Burg quotes Abbas as saying Israelis and Palestinians must ultimately live in peace.
“He said there is no other way except for both peoples to live together in coexistence and peace,” Burg says in a phone call. “He said regardless of the Israeli political roller-coaster, the Palestinians will never lose hope.”
— Adam Rasgon
New Right MK Ayelet Shaked, who was the only woman to lead a political party in the September elections, says: “I want to be prime minister one day, in the future.”
The popular Shaked, who would reportedly have liked to join the Likud party but is disliked by Prime Minister Benjamin Netanyahu and his wife Sara, makes the comment at the Jerusalem Post Diplomatic Conference.
“After the Netanyahu era, I don’t rule out a run for prime minister,” the former justice minister says. “But you can never guess what will happen in Israeli politics.”
The family members of Avera Mengistu, an Israeli civilian who has been missing since crossing into the Gaza Strip of his own volition several years ago, are meeting with Prime Minister Benjamin Netanyahu at the Prime Minister’s Office in Jerusalem.
The meeting comes after the Mengistu family was angry at the premier earlier this week for meeting only with the parents of Hadar Goldin and Oron Shaul, IDF soldiers killed in the 2014 Gaza war and whose bodies are believed to be held by the Hamas terror group, and postponing the meeting with the Mengistus at the last moment.
Amid rumors of a possible prisoner swap deal, Netanyahu reportedly promised the Goldin and Shaul families no more bodies of terrorists would be returned to Gaza without their loved ones’ bodies being released.
בלשכת רה'מ בירושלים נמשכת הפגישה בין רה'מ נתניהו למשפחת אברה מנגיסטו
(וזאת לאחר שבתחילת השבוע נדחתה הפגישה ברגע האחרון)
בתחילת השבוע נועד נתניהו עם בני משפחות הדר גולדין ואורון שאול
וחזר על התחייבותו שלא להעביר גופות נוספות של מחבלים לעזה ללא החזרת הדר ואורון.
— שמעון ארן شمعون آران (@simonarann) November 21, 2019
Lebanon’s state-run National News Agency says a soldier who shot and killed a protester in Beirut last week has been charged by a military prosecutor with murder.
The agency says that a colonel who was on the scene with the soldier at the time of the shooting has also been charged.
On November 12, Alaa Abu Fakhr was shot dead by the soldier, who was trying to open a road closed by protesters in southern Beirut, marking the first death since widespread protests against Lebanon’s ruling elite began October 17.
The soldier, who has been under detention since the day of the shooting, and the colonel have been referred to a military investigative judge who will start questioning them on Monday, according to NNA.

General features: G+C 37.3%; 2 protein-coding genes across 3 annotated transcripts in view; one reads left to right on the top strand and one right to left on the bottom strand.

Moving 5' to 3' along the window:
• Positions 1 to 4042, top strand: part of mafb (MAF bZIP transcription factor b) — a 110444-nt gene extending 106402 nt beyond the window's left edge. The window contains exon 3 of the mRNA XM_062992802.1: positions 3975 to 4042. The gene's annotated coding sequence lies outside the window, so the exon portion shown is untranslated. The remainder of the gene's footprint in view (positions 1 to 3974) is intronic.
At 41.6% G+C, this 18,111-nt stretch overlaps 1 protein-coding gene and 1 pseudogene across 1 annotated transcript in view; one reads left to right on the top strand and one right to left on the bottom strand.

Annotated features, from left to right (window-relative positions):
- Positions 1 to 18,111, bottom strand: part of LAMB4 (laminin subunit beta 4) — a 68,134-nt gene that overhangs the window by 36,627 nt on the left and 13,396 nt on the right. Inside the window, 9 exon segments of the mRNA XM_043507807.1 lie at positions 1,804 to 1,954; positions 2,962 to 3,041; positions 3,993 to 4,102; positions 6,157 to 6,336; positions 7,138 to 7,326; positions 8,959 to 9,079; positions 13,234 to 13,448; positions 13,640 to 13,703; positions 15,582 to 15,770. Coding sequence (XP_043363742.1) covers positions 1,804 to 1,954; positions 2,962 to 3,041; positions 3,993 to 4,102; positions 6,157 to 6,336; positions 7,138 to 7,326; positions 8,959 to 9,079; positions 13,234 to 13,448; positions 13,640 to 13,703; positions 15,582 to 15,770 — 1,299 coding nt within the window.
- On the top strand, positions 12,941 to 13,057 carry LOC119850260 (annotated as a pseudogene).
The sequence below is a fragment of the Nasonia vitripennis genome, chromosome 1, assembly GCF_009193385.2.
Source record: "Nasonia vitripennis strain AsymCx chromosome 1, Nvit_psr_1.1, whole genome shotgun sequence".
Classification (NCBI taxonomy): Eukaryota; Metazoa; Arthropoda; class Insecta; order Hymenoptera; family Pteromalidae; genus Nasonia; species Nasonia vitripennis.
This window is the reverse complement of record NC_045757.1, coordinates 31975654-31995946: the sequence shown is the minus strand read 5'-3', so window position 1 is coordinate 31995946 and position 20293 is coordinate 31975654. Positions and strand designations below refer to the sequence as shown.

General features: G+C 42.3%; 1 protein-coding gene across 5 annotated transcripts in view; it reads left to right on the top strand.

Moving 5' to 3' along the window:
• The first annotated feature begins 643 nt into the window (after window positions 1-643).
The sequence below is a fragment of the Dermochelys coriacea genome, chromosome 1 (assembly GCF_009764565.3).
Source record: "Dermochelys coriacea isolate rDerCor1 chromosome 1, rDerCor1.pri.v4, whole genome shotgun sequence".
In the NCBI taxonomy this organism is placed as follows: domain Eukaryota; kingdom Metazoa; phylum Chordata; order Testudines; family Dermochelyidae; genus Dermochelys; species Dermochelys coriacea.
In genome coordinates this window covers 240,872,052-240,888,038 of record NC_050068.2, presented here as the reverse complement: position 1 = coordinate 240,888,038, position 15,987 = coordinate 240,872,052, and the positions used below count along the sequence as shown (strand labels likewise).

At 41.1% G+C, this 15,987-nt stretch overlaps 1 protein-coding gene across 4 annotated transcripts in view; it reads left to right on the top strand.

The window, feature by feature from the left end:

Communications Minister David Amsalem rebukes fellow Likud party lawmaker Gideon Sa’ar for saying earlier today that he wants open primaries for the party leadership and intends to challenge Prime Minister Benjamin Netanyahu if they are held.
“This is a time of national emergency, not a time for infighting based on ego and personal aspirations,” Amsalem, a staunch Netanyahu loyalist, says in a tweet. “I wish the lesson on loyalty learned by the bloc members will also be learned by our friend Gideon Sa’ar.”
He was referring to Netanyahu’s bloc of 55 right-wing and religious lawmakers from various parties who have backed him in coalition talks and let him negotiate on their behalf, which was one of the sticking points in the failed talks for a unity government.
Lebanon’s state-run National News Agency says a court session in the case of a Lebanese American accused of dealing with Israel has been postponed because of his illness.
NNA says today’s session of Amer Fakhoury in the southern market town of Nabatiyeh has been postponed until December 5.
Lebanon and Israel have been officially at war since Israel’s creation in 1948. Fakhoury had worked as a senior warden at the Khiam Prison in southern Lebanon that was run by an Israeli-backed militia, known as the South Lebanon Army.
He was detained after returning to his native Lebanon from the US in September.
Outside the courthouse in Nabatiyeh, a stronghold of the Hezbollah terror group, scores of people, including former Khiam prison detainees, gathered outside the building known as Palace of Justice.
Likud MK Michal Shir says if party leadership primaries are held, she will support Gideon Sa’ar, who today called for primaries to be held and said he would run against Prime Minister Benjamin Netanyahu.
Shir, who previously was Sa’ar’s political adviser, tweets: “For a party that prides itself on democracy, leadership primaries are not a choice but a duty. In the race I will support Gideon Sa’ar, the best-suited person with the best skills for forming a government and safeguarding the right wing’s values.”